Hand holding a sparkler Fireworks are a big part of America’s Independence Day celebrations. But for thousands of people every year, the thrill of using fireworks at home is offset by pain and lasting damage from injuries and property loss caused by them.

Children are at special risk of injury from fireworks, and account for more than a third of emergency room visits for fireworks-related injuries. Children between the ages of 5 and 9 are more than twice as likely as people in other age groups to be injured by fireworks.

“If you want to experience the spectacle of fireworks with your family, attend a public fireworks display,” says Gina Duchossois, an injury prevention expert at Children’s Hospital of Philadelphia (CHOP). “Even if fireworks are legal to purchase and use in your community, they are not safe around children.”

Over 12,000 fireworks injuries were treated in emergency rooms in 2017. (Statistics for 2018 have not yet been published, but the numbers have been rising every year.) They included burns and serious eye and hand injuries. Some of the injuries resulted in death.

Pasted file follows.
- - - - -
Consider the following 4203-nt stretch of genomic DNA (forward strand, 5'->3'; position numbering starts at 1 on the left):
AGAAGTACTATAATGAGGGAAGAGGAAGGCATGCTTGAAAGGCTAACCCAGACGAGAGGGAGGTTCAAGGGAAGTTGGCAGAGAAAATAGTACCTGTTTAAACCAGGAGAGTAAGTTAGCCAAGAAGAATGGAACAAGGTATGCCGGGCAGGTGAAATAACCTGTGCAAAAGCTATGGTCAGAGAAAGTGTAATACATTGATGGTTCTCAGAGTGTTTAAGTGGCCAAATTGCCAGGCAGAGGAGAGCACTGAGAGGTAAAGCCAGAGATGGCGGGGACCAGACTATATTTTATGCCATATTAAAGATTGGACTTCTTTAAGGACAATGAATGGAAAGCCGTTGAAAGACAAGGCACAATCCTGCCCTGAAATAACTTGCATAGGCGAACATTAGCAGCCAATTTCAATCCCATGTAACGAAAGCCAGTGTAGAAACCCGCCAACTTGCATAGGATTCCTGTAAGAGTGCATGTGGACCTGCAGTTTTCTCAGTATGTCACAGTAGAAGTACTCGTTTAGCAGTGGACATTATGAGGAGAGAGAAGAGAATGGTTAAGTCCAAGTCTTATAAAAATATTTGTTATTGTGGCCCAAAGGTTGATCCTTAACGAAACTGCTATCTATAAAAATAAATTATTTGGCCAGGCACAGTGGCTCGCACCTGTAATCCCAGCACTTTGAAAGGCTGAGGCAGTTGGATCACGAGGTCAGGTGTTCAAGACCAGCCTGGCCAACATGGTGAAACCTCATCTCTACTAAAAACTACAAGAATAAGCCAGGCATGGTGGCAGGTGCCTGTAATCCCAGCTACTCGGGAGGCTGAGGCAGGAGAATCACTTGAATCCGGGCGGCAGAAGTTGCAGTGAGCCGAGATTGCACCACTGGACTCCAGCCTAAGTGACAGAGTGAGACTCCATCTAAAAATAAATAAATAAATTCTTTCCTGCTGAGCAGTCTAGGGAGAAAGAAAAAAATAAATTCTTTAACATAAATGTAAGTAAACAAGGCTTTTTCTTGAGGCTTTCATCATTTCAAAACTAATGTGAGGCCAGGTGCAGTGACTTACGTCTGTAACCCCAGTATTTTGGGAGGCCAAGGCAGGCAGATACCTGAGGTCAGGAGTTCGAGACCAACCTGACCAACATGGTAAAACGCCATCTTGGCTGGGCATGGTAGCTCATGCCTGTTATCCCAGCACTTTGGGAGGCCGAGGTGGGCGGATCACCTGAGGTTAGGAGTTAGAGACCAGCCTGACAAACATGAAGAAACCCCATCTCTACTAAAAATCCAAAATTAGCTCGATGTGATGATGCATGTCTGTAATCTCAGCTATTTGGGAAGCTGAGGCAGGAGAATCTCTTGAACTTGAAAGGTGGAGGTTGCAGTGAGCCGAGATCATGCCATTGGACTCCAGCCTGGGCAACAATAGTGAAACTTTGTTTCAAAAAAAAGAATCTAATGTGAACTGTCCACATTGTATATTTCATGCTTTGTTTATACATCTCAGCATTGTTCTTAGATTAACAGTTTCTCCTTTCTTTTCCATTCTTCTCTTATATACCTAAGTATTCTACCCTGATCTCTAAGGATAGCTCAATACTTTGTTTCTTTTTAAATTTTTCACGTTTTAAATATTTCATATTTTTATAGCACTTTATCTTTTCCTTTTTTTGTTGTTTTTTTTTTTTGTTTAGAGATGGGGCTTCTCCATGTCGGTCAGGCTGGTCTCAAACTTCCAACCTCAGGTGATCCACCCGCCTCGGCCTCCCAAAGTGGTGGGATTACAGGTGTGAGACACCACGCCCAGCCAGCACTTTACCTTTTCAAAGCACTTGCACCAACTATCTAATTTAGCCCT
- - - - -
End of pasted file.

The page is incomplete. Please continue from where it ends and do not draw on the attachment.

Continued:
The risk of burns from sparklers

“Some people treat sparklers much too casually,” says Duchossois. “They allow children to play with them as if they were toys. But sparklers burn at an extremely high heat: 1,200 degrees Fahrenheit — hot enough to melt some metals. The sparks can cause burns and eye injuries, and touching a lit sparkler to skin can result in a serious burn.”

More than half of the fireworks injuries to children under the age of 5 are caused by sparklers. Among the casualties listed in the Consumer Product Safety Commission’s 2017 Fireworks Annual Report was a 4-year-old girl who died from a sparkler-caused injury.

If you think your older children are mature enough to use sparklers safely, only let them do so under close adult supervision. Do not allow any running or horseplay while they are using sparklers.

Basic fireworks safety

If you do choose to use fireworks at home, keep children well away from them and follow these basic safety practices:

  • Know what types of fireworks are legal in your community before buying or using them.
  • Have a bucket of water or garden hose on hand in case of a fire or other accident when using any fireworks, including sparklers.
  • Light fireworks one at a time, on a dry, flat surface, and move back quickly to a safe distance.
  • Never place any part of your body over a fireworks device when lighting the fuse.
  • Never try to relight or pick up fireworks that have not gone off as expected.
  • Never set off fireworks in glass or metal containers.
  • Never point or throw fireworks at another person.
  • After fireworks have ignited, douse them with water before putting them in the trash.

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